Arguments against Miranda

Miranda has several flaws. First, people are supposed to know the law and the cliché, 'ignorance of the law is no excuse', is based on common law. People are assumed to be familiar with the law, and they are held responsible for that knowledge. Why should there be this one exception?

Secondly, the Miranda warnings are a part of American culture. Virtually everybody knows them. No one needs to have them read to them any longer.

Finally, the whole series of cases that led up to Miranda were geared towards proving that confessions were voluntary. Miranda ignores whether or not the statements are voluntary if the warnings haven't been read. If a person gives a voluntary confession it shouldn't be suppressed because they hadn't heard the warning. Even if a criminal defence attorney is interrogated, and these rights aren't read to him, his statements can be suppressed. The warnings have become an anachronism.

Myths about Miranda

Miranda is a much misunderstood decision and there are numerous misconceptions about what the decision means.

Officers Must Read the Miranda Warnings whenever they Arrest Someone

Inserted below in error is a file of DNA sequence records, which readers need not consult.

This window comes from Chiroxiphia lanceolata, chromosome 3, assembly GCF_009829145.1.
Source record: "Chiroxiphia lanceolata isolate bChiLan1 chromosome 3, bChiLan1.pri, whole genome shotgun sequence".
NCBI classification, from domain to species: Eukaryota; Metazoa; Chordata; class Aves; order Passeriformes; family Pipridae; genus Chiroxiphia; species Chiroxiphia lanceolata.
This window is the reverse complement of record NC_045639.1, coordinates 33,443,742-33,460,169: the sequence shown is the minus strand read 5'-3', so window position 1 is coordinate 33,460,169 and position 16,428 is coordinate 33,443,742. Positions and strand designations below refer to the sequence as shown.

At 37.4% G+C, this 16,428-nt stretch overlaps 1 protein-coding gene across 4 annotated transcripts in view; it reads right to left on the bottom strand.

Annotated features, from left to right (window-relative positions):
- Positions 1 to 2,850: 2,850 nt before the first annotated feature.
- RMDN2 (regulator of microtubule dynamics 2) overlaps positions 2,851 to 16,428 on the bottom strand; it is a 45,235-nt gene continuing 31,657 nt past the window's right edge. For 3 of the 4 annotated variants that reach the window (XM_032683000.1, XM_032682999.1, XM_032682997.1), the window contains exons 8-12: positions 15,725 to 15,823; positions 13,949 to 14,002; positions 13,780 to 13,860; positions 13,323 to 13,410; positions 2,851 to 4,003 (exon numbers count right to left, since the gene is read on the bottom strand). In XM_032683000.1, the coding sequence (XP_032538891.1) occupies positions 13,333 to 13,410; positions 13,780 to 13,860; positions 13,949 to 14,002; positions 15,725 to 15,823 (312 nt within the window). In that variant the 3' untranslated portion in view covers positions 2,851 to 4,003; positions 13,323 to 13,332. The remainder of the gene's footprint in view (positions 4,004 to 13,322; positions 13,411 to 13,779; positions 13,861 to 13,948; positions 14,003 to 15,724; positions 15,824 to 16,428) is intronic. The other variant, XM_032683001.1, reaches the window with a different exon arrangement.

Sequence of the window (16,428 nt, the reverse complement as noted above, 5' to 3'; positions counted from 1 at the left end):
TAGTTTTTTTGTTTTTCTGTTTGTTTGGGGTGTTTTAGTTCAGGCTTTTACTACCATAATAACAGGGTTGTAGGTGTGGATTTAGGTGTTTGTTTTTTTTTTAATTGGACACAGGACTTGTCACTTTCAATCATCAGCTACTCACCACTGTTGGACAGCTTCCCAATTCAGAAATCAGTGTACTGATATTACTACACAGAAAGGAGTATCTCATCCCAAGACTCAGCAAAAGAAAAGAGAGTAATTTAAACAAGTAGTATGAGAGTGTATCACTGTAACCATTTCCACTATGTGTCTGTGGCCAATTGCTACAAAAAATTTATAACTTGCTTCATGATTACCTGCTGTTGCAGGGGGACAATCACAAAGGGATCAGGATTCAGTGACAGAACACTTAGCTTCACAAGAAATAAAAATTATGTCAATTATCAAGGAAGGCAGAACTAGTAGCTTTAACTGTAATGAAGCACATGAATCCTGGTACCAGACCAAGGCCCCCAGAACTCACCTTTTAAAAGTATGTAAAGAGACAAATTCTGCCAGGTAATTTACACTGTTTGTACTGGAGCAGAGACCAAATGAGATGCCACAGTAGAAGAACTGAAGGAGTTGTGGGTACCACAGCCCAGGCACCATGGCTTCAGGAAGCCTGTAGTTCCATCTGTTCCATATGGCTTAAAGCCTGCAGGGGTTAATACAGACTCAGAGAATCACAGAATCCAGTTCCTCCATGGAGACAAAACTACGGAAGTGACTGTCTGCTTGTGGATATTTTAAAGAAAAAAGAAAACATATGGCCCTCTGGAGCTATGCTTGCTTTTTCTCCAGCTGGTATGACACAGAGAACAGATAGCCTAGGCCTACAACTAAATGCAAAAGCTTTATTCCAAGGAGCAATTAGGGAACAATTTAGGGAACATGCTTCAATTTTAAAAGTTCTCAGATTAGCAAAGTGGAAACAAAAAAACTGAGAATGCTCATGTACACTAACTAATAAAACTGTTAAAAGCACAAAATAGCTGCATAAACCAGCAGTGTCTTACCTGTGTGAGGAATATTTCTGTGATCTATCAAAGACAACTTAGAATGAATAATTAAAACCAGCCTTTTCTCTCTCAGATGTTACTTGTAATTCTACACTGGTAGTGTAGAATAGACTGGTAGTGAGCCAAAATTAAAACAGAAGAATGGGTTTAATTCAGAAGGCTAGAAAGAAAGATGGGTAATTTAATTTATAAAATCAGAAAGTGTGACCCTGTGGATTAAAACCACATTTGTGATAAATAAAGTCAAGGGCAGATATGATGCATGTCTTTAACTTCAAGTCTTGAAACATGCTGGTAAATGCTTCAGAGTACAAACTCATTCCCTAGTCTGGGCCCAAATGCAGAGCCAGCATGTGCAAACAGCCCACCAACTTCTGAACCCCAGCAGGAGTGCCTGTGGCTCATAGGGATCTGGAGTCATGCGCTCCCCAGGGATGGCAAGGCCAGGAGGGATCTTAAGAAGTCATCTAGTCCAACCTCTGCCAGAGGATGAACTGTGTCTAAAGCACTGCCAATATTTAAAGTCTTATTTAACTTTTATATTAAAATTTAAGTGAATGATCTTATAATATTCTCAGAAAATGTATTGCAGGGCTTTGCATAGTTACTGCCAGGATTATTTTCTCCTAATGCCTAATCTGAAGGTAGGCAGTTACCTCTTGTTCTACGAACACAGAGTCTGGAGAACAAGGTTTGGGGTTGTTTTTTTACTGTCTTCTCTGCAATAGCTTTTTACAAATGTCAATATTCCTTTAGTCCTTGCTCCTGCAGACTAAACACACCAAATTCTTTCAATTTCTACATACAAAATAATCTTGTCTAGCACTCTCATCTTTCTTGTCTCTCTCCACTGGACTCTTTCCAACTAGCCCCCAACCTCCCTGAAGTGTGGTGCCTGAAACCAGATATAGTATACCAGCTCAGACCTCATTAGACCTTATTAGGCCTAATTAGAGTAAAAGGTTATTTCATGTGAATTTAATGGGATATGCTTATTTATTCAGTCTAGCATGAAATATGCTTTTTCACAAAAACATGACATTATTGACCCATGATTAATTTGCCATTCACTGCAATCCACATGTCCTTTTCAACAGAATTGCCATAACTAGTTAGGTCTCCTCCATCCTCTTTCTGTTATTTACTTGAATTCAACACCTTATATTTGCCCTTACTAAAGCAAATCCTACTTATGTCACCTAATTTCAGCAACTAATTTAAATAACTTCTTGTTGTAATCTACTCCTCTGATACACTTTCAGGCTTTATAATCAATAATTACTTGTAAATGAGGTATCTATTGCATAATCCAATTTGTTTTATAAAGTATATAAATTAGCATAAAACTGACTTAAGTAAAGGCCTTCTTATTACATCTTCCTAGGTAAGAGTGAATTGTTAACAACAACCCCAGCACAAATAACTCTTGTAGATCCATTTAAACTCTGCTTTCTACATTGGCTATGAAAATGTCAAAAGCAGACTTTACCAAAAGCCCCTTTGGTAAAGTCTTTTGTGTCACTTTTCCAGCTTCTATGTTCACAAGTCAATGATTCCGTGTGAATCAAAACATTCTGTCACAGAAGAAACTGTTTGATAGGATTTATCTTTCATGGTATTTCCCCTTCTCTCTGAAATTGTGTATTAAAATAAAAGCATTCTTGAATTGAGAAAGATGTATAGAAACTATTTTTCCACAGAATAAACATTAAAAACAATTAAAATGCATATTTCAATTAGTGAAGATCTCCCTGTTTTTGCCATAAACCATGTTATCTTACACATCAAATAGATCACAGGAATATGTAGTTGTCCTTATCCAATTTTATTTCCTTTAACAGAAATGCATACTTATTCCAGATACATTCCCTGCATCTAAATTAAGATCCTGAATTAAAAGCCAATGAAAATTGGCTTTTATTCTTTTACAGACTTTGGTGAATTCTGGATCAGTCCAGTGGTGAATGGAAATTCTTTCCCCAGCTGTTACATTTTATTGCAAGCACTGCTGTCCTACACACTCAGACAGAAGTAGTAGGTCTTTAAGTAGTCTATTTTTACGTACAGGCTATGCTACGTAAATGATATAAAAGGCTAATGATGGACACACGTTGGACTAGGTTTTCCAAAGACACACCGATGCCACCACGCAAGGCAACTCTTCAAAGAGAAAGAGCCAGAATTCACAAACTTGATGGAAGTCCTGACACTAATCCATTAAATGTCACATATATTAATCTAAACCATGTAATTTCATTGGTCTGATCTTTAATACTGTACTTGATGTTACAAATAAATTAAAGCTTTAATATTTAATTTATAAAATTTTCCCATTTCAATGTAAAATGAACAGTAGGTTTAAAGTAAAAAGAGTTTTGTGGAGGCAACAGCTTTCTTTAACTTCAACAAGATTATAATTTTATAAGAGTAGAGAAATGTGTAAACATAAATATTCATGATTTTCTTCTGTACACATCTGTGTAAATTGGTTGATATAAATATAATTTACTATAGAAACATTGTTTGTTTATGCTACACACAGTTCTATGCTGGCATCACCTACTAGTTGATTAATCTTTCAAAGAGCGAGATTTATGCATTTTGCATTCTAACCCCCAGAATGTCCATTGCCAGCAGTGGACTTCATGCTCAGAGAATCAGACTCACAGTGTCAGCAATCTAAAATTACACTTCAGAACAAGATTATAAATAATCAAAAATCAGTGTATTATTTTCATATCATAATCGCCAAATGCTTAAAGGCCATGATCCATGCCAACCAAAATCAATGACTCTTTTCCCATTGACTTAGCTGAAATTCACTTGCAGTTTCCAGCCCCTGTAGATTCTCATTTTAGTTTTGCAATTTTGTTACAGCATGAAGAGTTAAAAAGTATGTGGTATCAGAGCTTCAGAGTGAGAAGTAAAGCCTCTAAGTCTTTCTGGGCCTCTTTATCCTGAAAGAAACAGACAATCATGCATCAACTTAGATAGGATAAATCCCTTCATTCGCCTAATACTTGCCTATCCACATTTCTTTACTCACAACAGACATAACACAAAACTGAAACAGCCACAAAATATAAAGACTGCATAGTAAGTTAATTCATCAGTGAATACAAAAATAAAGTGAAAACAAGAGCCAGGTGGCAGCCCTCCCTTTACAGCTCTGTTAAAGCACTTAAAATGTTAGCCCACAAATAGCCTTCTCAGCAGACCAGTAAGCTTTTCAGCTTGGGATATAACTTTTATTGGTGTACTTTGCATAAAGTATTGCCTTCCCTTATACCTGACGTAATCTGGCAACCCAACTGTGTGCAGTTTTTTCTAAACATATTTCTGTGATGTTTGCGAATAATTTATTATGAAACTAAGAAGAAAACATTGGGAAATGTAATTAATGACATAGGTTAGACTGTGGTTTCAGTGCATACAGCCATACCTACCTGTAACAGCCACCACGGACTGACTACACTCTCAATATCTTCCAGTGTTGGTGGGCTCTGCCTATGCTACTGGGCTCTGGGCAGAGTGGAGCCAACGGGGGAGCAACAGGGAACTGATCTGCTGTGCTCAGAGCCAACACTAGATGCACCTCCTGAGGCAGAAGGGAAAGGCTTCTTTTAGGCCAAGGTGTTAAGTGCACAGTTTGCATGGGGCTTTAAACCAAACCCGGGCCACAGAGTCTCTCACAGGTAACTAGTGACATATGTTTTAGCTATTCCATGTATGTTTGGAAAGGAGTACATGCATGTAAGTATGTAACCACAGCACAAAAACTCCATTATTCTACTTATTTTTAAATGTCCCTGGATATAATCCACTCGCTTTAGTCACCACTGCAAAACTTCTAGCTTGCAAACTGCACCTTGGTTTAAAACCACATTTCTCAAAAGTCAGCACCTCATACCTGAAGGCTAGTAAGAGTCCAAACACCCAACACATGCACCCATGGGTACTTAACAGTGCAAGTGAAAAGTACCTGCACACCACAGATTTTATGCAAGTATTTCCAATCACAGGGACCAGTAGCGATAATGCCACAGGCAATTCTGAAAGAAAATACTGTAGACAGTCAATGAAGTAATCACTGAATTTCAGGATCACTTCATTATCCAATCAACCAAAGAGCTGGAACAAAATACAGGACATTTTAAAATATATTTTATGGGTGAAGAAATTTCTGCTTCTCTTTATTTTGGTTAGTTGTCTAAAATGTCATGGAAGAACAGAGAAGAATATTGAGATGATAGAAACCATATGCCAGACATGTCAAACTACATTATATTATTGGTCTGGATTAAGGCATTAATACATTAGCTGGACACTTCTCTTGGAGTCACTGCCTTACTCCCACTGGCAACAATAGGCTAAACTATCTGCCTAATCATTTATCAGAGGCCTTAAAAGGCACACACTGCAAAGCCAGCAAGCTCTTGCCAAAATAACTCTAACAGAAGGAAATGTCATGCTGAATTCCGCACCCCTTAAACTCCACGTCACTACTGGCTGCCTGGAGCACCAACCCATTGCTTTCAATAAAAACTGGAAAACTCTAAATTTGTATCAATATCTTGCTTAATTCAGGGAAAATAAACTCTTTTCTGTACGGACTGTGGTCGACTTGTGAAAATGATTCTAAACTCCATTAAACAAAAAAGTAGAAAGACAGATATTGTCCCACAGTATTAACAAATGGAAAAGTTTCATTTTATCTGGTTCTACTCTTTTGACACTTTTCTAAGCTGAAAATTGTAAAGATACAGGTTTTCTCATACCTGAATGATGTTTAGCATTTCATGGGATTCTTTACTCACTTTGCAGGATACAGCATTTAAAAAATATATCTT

This comes from the curious fascination of directors having television cops read Miranda whenever they make an arrest. It's very dramatic, but it isn't necessary1. Officers are only required to read the Miranda warnings when someone is:

  • In custody
  • Being interrogated

If a person is arrested, and the officer doesn't have any questions for him, then there's no reason to read the warning. However, some agencies do require their officers to read people their rights every time they arrest someone.

Anything Gained in Violation of Miranda is Inadmissible

There are several ways to get statements that technically violate Miranda into court. One method that is allowed by Harris vs New York 401 US 222 (1971) is, after a person has invoked their Miranda rights, to keep questioning the suspect. You can even tell the suspect, 'Look, you don't have to worry about anything you say from here on out. We can't use anything else you say in our case-in-chief'. This is all technically correct, but you can use any information he provides to impeach him at trial.